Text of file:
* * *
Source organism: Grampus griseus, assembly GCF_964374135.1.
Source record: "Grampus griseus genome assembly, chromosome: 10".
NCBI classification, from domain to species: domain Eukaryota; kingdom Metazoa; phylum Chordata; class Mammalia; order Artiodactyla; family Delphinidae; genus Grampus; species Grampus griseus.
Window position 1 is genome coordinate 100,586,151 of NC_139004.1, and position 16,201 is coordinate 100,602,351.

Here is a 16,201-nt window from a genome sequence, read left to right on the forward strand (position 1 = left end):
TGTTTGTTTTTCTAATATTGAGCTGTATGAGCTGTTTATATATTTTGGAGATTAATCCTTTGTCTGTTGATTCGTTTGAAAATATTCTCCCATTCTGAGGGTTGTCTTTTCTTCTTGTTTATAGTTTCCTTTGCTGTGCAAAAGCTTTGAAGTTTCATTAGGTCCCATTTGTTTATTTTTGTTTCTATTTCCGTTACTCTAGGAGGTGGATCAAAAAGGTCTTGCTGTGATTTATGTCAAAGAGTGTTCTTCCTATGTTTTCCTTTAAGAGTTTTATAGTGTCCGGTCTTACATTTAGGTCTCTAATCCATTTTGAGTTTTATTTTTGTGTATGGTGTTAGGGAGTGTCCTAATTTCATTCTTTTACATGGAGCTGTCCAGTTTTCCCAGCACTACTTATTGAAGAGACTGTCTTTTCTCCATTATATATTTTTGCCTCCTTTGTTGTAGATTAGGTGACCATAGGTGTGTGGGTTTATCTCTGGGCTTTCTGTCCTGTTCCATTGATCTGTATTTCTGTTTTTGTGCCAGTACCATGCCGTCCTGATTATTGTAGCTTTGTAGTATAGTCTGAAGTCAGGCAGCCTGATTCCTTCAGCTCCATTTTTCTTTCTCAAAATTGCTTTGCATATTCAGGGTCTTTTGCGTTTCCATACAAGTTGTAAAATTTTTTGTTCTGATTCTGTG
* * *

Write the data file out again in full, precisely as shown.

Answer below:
Source organism: Grampus griseus, assembly GCF_964374135.1.
Source record: "Grampus griseus genome assembly, chromosome: 10".
NCBI classification, from domain to species: domain Eukaryota; kingdom Metazoa; phylum Chordata; class Mammalia; order Artiodactyla; family Delphinidae; genus Grampus; species Grampus griseus.
Window position 1 is genome coordinate 100,586,151 of NC_139004.1, and position 16,201 is coordinate 100,602,351.

Here is a 16,201-nt window from a genome sequence, read left to right on the forward strand (position 1 = left end):
TGTTTGTTTTTCTAATATTGAGCTGTATGAGCTGTTTATATATTTTGGAGATTAATCCTTTGTCTGTTGATTCGTTTGAAAATATTCTCCCATTCTGAGGGTTGTCTTTTCTTCTTGTTTATAGTTTCCTTTGCTGTGCAAAAGCTTTGAAGTTTCATTAGGTCCCATTTGTTTATTTTTGTTTCTATTTCCGTTACTCTAGGAGGTGGATCAAAAAGGTCTTGCTGTGATTTATGTCAAAGAGTGTTCTTCCTATGTTTTCCTTTAAGAGTTTTATAGTGTCCGGTCTTACATTTAGGTCTCTAATCCATTTTGAGTTTTATTTTTGTGTATGGTGTTAGGGAGTGTCCTAATTTCATTCTTTTACATGGAGCTGTCCAGTTTTCCCAGCACTACTTATTGAAGAGACTGTCTTTTCTCCATTATATATTTTTGCCTCCTTTGTTGTAGATTAGGTGACCATAGGTGTGTGGGTTTATCTCTGGGCTTTCTGTCCTGTTCCATTGATCTGTATTTCTGTTTTTGTGCCAGTACCATGCCGTCCTGATTATTGTAGCTTTGTAGTATAGTCTGAAGTCAGGCAGCCTGATTCCTTCAGCTCCATTTTTCTTTCTCAAAATTGCTTTGCATATTCAGGGTCTTTTGCGTTTCCATACAAGTTGTAAAATTTTTTGTTCTGATTCTGTG